By Chris Lane
By Jeff Balke
By Aaron Reiss
By Angelica Leicht
By Dianna Wray
By Aaron Reiss
By Camilo Smith
By Craig Malisow
Always in style: Cocaine is back in style ["Got Blow?" Racket, by John Nova Lomax, July 5]?! Give me a fucking break! That would imply it has ever gone out of style. Psst, it didn't! Drugs will always be around, and every one of them will always be "in style."
You think heroin is out of style? It's not I'm sure you can ask anyone when the last friend of theirs overdosed on heroin, and you will find it wasn't that long ago.
What's sad is the presumption that drugs follow some sort of fashion trend. The only time you will really see a surge in a particular drug is when it first comes out. Otherwise, its popularity will always be present dependent upon its availability. (To clarify its abundance doesn't make it more popular; its scarcity makes it not so popular. I'm sure if peyote was more easily accessible, more people would be playing around with it.)
Furthermore, it's naive if you relate heroin to the depressed and coke to the happy, I-just-wanna-party type of people. ALL drug use, including cigarettes and alcohol, stems from covering up insecurity and/or depression.
Maybe what this article should have really been about is how people have become more sloppy about their drugs. Just because you didn't see it before didn't mean it wasn't there to begin with.
This was a worthless article. Did you just run out of ideas?
Shame, shame! I know your job is to sell newspapers, and I know that "negativity sells," but when you resort to being mean, I submit there are better ways to sell newspapers. I refer to your article about the many sports-talk radio shows ["Jock Radio," by Richard Connelly, June 28], and in specific, the part about a local frequent caller referred to as "Howard from Memorial." When Connelly referred to Howard's "Noo Yawk" accent, that was entertaining. When he mentioned the "sigh" from the talk show hosts, that was downhill, and a cheap shot. And the ending was, well, just mean-spirited.
This reader thinks that when a person writes for a living and resorts to cheap shots and meanness, it indicates that the writer is either lazy or not clever enough to sustain the entertaining beginning of the article he started. So when Connelly writes another mean-spirited article, he might do well to remember: It may be a finished thing, but not necessarily a well-written thing.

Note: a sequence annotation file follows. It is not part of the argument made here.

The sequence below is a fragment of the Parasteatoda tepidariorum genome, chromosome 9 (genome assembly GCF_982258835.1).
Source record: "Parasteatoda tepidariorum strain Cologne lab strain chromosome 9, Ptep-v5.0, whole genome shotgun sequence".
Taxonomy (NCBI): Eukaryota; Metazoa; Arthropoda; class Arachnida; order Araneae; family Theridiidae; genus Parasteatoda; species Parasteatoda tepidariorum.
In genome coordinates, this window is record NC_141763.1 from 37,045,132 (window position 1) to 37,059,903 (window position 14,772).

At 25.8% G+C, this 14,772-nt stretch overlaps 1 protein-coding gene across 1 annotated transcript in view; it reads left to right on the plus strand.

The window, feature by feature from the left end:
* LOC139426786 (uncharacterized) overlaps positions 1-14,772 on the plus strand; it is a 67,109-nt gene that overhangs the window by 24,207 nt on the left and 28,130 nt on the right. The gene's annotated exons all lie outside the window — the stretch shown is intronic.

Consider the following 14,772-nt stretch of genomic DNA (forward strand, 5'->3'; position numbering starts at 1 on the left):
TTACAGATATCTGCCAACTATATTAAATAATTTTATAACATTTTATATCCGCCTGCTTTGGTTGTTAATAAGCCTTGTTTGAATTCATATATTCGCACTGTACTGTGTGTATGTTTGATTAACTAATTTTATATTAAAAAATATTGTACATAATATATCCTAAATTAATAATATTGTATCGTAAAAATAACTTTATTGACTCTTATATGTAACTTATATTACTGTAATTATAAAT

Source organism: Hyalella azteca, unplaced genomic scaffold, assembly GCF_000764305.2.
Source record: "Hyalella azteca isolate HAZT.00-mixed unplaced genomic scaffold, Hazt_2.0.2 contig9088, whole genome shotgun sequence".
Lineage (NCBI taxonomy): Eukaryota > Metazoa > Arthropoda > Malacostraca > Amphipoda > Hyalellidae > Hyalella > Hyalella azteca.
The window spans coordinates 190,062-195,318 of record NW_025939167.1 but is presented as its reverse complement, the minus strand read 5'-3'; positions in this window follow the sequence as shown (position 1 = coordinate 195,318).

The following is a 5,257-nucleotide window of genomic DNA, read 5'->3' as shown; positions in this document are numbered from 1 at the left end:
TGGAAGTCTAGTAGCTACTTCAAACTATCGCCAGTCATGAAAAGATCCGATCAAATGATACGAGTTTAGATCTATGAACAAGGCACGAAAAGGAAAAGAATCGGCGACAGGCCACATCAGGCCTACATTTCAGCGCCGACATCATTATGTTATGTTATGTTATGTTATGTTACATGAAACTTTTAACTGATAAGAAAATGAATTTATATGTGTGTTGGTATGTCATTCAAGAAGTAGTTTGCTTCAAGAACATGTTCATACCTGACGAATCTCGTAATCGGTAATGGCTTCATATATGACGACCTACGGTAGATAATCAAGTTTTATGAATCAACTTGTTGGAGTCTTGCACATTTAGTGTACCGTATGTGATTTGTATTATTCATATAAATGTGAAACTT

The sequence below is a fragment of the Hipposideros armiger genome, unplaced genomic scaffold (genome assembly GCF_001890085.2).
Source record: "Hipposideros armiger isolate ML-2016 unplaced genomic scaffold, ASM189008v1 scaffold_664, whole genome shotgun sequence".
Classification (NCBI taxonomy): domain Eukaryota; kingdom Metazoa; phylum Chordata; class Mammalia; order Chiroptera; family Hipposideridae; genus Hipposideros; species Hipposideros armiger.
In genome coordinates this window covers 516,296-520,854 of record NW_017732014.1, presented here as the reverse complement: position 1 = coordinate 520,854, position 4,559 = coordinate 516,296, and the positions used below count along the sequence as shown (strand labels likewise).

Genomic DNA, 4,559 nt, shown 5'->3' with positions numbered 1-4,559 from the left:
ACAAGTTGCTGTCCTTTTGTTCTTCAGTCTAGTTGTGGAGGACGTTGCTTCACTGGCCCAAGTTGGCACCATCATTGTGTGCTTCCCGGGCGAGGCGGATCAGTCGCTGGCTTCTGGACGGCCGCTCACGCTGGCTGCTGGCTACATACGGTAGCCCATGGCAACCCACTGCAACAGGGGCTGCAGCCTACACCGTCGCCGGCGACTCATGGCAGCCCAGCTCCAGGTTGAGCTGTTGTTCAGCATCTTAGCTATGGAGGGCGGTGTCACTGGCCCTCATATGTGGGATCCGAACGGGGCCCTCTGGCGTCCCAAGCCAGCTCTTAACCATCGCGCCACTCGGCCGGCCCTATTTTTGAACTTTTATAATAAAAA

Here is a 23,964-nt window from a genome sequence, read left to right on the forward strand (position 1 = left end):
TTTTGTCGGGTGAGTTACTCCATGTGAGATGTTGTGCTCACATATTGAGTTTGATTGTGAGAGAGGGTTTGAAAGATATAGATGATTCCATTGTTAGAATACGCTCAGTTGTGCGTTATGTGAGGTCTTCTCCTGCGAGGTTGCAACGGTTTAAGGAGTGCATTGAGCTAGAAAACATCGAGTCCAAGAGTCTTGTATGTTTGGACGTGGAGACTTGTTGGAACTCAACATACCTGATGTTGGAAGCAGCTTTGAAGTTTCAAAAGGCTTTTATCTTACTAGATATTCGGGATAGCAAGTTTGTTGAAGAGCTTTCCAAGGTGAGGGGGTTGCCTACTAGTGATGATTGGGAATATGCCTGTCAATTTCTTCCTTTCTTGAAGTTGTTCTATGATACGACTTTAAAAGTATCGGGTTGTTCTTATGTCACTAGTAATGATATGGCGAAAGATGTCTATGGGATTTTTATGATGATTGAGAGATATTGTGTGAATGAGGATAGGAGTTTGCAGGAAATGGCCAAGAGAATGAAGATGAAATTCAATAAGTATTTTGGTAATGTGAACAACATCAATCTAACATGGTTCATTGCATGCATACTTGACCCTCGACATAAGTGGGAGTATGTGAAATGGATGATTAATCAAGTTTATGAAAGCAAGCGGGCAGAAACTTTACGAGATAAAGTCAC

Spectacular!!! I love the Zero Tolerance Unit ["Less than Zero," Hair Balls, by Richard Connelly, July 5]! How do I sign up to have it delivered?
I know all too well about this zero tolerance madness. Thanks for giving me the opportunity to laugh about it (though when it happens to your child, it is no laughing matter).
I only wish that you wrote for our local newspaper.
Looking forward to the next one.
The New Kemah
An online reader responds to "Beyond the Boardwalk," by Robb Walsh, July 5.
Depressing: It's a shame that you didn't get to spend time in Kemah before everything changed. Not that I did when I lived in the area I'd go to the seafood markets in Seabrook every week or so, but rarely ventured south across the bridge. I only went to T-Bone Tom's a couple of times, and had very good brisket there. Sorry you had a disappointing experience.
I haven't wanted to go back because I don't want to see what's happened to the channel area. It's depressing enough looking at it from the Seabrook side. I think Jimmy Walker's is still there in name, but it's now a Landry's restaurant. My parents remembered it from the time they were dating and always enjoyed going there for sentimental reasons. It was kind of like going to Gaido's without having to drive all the way to Galveston. There was another place that had very good food (can't remember the name, but it was still there around '96 or '97) and a great traditional Galveston Bay atmosphere (which means it wouldn't stand a chance in the Landry's corporate culture).
Anyway, glad to hear that T-Bone Tom's is still there and is still good.
Comment by Bill N, July 5
A photo credit line on page 26 of the July 12 issue of the Houston Press incorrectly listed who owned the rights to the picture. The photograph of John Evans was taken by Houston Chronicle staff photographer Sara Cress. The Houston Press was given incorrect information about who had the rights to the picture when it asked for permission to republish it.
In addition, in the same issue the opening of the "Give Up vs. YAR!" show at Domy Books was listed on the wrong day in the Night & Day section. It opened on Friday, not Saturday.
The Press regrets the errors.